Western Australia’s future energy system, like many others around the world, is expected to look very different in the future. As is now widely recognised, there is a move away from traditional centralised generation toward distributed and service based energy solutions. Initially this was evidenced by way of widespread installation of rooftop solar, and is increasingly seen in service models making use of Distributed Energy Resources (DER) such as batteries, and trading or aggregation platforms.
This transformation is being driven not just by energy policy, but by broader trends in technology and digitisation, as well as consumer desire for security and lower costs of living. (It is also worth noting that some consumer benefits received by the energy transformation are due to the transfer of costs from one party to others.)
However this transformation is not only technical, the legislative and regulatory frameworks built for the traditional centralised model also need to adapt with the change. As articulated by cultural anthropologist Gretchen Bakke, “the grid is built as much from legal frameworks as from steel, it runs as much on investment strategies as on coal, it produces profits as much as free electrons”[i].
Western Australian microgrid reform is worth a watching eye. Deloitte’s 2017 Innovation in Electricity Networks report recognised the state’s two network operators (Western Power and Horizon Power) as leaders in electricity network innovation.
The WA Economics and Industry Standing Committee was formed to investigate and report on the emergence and impact of electricity microgrids and associated technologies, in both metropolitan and regional WA.
The committee[ii], chaired by Jessica Shaw MLA, commenced on 21 February 2018 and it is due to table its findings by 28 March 2019. Its assessment is expected to report on the potential for microgrids (and associated technologies) to contribute to the provision of affordable, secure, reliable and sustainable energy supply. It will also assess potential opportunities to maximise economic and employment opportunities associated with the development of microgrids, as well as key enablers, barriers, and other factors affecting microgrid development and electricity network operations.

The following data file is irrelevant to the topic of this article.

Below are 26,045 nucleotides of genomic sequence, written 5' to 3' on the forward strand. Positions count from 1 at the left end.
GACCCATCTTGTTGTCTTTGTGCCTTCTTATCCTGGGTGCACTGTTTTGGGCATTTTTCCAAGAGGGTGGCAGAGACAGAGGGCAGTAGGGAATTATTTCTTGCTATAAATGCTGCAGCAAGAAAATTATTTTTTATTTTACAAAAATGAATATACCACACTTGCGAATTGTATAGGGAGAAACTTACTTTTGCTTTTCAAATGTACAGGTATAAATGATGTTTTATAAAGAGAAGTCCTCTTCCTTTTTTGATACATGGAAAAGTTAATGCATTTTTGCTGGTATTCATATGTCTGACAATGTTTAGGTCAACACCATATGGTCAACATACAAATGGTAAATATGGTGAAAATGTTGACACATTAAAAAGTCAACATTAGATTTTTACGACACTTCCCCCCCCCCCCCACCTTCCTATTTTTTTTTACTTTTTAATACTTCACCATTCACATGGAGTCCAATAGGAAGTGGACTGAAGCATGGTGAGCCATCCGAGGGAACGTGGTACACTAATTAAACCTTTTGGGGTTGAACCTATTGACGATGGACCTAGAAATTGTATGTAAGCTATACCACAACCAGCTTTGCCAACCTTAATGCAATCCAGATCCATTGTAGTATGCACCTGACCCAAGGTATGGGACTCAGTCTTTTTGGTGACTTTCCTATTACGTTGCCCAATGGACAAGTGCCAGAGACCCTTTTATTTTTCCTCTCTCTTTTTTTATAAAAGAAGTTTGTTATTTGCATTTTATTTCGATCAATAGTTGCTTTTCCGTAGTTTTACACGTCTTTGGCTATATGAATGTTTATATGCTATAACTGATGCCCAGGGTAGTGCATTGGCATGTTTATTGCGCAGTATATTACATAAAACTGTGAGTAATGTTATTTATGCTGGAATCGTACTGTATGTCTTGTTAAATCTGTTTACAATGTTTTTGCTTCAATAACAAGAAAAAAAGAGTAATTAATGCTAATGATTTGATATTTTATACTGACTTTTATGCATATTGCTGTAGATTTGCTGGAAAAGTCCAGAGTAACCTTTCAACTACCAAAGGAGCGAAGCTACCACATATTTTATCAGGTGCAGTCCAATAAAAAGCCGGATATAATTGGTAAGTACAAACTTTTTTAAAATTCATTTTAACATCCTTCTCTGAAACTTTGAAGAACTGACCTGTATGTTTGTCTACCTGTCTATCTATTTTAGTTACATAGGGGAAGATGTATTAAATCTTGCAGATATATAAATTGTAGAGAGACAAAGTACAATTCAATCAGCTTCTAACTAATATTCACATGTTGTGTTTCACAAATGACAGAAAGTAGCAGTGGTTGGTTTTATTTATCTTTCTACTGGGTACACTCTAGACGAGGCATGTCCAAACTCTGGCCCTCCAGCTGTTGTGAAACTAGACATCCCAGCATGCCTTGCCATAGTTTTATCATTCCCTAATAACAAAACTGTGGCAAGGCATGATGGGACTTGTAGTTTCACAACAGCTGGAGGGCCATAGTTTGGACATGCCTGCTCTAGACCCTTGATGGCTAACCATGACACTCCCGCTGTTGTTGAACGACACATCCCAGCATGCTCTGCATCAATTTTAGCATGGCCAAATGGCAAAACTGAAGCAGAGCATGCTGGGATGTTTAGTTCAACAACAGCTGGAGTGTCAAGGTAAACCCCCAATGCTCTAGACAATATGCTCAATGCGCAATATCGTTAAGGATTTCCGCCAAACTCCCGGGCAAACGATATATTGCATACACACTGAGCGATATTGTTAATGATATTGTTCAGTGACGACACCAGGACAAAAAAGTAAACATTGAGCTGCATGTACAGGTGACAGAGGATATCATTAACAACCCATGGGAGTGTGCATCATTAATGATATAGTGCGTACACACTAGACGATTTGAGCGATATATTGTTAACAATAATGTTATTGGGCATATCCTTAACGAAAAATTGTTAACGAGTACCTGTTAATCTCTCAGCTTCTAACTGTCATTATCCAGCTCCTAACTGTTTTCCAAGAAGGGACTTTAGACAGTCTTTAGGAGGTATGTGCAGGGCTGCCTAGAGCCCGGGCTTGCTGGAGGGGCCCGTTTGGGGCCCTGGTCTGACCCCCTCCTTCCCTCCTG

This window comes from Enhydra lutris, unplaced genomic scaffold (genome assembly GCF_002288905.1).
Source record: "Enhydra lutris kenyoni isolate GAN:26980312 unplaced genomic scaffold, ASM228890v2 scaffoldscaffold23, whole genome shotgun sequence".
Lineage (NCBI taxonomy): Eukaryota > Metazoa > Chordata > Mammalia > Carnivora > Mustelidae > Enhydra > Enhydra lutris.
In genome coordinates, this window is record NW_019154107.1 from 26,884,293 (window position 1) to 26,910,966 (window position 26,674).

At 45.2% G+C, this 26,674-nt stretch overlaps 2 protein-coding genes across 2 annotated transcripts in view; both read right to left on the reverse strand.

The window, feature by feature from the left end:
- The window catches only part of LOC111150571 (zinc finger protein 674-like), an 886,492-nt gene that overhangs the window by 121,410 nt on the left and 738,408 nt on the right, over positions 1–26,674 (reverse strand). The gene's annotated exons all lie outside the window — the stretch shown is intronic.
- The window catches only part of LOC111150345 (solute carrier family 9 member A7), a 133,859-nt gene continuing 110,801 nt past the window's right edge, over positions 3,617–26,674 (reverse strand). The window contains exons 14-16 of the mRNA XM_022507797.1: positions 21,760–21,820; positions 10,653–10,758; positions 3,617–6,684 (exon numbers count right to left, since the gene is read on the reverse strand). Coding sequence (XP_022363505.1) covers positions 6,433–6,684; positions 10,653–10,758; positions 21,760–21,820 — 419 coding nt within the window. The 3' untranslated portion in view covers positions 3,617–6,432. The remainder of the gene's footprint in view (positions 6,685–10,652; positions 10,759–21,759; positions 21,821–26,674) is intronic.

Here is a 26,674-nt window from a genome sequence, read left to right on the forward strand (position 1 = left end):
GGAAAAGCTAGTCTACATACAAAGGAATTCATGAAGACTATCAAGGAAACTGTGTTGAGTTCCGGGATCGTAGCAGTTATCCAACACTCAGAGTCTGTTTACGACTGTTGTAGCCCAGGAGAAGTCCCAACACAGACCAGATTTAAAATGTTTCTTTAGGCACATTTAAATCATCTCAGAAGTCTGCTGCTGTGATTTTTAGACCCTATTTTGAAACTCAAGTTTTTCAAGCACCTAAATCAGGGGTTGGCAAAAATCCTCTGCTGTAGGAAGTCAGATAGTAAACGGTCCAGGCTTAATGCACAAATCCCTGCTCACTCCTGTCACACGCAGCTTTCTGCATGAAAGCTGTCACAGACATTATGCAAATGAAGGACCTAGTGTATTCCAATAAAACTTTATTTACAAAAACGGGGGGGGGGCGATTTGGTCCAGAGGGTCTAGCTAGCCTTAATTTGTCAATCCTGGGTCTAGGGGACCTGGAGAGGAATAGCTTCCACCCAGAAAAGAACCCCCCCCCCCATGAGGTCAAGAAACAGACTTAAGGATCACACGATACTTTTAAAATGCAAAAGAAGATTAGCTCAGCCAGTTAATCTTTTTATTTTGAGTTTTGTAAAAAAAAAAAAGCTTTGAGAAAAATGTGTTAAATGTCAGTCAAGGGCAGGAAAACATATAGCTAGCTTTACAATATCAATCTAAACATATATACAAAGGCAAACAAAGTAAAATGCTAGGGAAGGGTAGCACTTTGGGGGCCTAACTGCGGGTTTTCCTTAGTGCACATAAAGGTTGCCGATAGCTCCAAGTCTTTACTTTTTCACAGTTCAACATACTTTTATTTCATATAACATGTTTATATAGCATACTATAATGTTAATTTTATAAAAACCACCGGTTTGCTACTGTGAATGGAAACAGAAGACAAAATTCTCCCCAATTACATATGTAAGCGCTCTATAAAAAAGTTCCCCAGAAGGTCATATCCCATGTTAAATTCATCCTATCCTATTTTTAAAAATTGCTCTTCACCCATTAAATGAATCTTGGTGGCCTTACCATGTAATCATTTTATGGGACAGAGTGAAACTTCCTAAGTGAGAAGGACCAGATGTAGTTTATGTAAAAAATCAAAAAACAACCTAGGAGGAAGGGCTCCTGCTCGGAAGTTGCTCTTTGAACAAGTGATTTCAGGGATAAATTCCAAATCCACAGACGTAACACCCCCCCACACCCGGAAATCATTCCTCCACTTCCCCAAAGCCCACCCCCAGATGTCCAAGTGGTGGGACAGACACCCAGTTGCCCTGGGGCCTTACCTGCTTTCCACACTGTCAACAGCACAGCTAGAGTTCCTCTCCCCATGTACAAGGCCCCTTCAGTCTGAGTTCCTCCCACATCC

In addition to the three government owned trading entities, there are over 30 private sector retail, generation and network business licensed to provide energy services in Western Australia[iii]. The committee received 47 written responses from representatives from a broad array of stakeholders including state and local government, market regulators and operators, unions and consultants.
The inquiry responses have defined microgrids in a number of ways, however Western Power’s definition below is recognised as a reasonable definition of a microgrid.
Table 1: Western Power definition of a microgrid
Connected microgrid (e.g. Kalbarri)
a. Connected to the network
b. Can be islanded
c. Requires local storage and/or generation
a. Not connected to the network but is in Western Power’s network service area
b. Requires local generation
Embedded network (e.g. Retirement village, shopping centre)
a. Privately owned network behind a single connection point serving two or more customers
Stand-alone Power Systems (SPS) (e.g. Farm house)
a. Self-sufficient power solution servicing a single premises